Almost nine years ago I became a father for the first time and my biggest fears were alleviated when my daughter was born healthy. I took up the challenge of fatherhood with gusto, teaching her the value of being a good person. I remember my first tough discussion with her when she was four years old, as news broke of a young Pakistani girl who was shot just because she wanted to go to school. Fear of change to their culture drove men to unjustly shoot a young girl. Luckily, she survived and continues to advocate for educational freedom.
At the age of seven, my daughter became more insistent on wearing boy clothing, as she didn’t like girl’s “pink” colors. By her eighth birthday, she became consistent, so we dressed her as a boy, head to toe, and cut her hair short. Six months later, she became he, both privately and publicly. After a confidence-building summer, he went back to the same school where everyone knew him previously as her. We attacked this situation with a plan of action and support from the school. But it was ultimately up to my son to speak up with his voice about his new identity and new name. In the first weeks of school, he was persistent about correcting his peers that didn’t know or forgot or didn’t understand and he came home happy most days with tales of his bravery. We thought we made the right choice of not hiding our son’s past.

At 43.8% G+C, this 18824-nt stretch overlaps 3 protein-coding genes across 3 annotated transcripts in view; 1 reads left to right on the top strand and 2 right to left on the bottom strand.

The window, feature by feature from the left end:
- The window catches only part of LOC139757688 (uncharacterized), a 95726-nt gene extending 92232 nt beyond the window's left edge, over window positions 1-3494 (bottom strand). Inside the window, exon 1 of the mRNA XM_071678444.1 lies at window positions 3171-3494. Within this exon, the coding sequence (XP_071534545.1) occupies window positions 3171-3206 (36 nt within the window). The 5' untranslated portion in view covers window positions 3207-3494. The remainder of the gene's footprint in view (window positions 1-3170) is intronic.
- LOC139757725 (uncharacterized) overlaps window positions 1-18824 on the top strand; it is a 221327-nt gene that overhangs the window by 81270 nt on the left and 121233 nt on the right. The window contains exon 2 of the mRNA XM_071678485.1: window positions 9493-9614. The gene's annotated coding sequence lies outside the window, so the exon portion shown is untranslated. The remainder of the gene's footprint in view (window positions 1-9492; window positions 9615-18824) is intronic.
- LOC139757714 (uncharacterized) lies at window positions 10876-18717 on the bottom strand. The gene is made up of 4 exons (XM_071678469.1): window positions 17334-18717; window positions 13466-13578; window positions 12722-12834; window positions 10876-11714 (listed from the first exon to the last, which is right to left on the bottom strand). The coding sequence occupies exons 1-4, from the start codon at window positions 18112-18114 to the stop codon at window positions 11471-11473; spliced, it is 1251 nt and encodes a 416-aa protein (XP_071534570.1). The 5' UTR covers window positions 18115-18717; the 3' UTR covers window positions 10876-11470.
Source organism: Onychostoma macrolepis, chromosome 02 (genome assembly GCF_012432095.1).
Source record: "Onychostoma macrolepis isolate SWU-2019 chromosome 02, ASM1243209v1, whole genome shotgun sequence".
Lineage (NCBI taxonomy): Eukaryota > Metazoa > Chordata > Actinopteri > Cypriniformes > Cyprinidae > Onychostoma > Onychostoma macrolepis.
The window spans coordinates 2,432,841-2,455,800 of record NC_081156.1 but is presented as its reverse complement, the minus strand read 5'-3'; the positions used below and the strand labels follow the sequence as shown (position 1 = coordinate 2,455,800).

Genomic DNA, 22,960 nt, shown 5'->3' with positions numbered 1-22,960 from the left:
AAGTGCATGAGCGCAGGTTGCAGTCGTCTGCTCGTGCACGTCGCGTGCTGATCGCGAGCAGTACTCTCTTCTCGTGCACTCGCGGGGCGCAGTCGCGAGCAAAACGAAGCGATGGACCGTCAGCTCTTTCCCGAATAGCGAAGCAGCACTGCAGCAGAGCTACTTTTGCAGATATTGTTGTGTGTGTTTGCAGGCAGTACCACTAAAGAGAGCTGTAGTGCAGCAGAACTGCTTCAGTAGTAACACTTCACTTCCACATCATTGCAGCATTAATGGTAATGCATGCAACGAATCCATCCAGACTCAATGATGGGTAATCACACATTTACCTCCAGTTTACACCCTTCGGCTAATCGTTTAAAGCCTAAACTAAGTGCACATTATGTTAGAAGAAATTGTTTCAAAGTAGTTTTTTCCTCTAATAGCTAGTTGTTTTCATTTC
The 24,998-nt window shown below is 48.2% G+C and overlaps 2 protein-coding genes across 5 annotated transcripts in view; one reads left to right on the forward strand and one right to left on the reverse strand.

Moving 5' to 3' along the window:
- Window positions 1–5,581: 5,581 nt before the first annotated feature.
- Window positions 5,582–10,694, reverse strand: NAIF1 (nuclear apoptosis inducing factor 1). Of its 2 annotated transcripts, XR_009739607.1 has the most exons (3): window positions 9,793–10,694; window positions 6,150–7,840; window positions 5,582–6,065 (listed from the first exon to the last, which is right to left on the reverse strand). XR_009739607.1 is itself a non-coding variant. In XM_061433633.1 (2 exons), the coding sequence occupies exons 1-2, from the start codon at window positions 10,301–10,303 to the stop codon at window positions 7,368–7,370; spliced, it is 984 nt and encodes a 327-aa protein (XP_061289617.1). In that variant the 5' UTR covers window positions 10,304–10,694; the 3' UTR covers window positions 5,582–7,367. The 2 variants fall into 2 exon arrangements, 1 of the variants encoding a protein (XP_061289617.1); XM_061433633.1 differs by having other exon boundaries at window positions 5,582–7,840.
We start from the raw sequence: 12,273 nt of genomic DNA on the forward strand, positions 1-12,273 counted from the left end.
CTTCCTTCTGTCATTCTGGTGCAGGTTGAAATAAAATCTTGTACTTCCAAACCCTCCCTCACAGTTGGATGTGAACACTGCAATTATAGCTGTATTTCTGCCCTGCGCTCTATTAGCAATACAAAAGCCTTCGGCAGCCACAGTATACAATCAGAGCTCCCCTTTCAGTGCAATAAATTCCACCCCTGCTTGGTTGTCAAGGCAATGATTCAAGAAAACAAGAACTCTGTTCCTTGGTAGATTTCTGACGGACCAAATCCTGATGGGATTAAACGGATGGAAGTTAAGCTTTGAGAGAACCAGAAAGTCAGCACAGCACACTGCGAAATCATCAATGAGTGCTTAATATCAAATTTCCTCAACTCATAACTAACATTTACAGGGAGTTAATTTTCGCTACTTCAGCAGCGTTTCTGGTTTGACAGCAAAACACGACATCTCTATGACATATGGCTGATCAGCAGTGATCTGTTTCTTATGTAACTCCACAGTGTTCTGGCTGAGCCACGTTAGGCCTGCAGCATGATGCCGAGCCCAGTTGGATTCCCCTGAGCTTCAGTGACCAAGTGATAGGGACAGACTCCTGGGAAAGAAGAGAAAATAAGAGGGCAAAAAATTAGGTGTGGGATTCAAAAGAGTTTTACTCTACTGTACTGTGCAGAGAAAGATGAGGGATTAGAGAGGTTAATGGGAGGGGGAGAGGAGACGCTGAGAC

But recently, he has become fearful of using his voice. He made a new friend who just started at their school and he fears that they will become a bully if they discover his secret. I’ve met this kid and I don’t think they are mean-spirited, but my son is irrationally afraid. He has become afraid to correct kids who use the wrong pronoun and now bursts out crying when someone says his old name. He chooses to flee instead of confront because of fear that this one new friend will find out that he used to be a girl.
I don’t know how this will eventually be resolved, as it’s too fresh of a problem for us. My advice to my son is to stop being fearful of what could happen; that it’s really not a secret; that his new friend will eventually find out; that he should not fear his old name. He has lost his voice and now it’s my job to help him find it again.
I told him that being transgender is who he has always been. That he’s the same goofy kid I’ve always known and loved. As far as I’m concerned, the only difference between now and last year is how I refer to him. He eventually stopped crying when hearing his old name and will even say it again. Hopefully, he will find his voice again soon.
Published with permission from a father of a trans child in our advocacy network.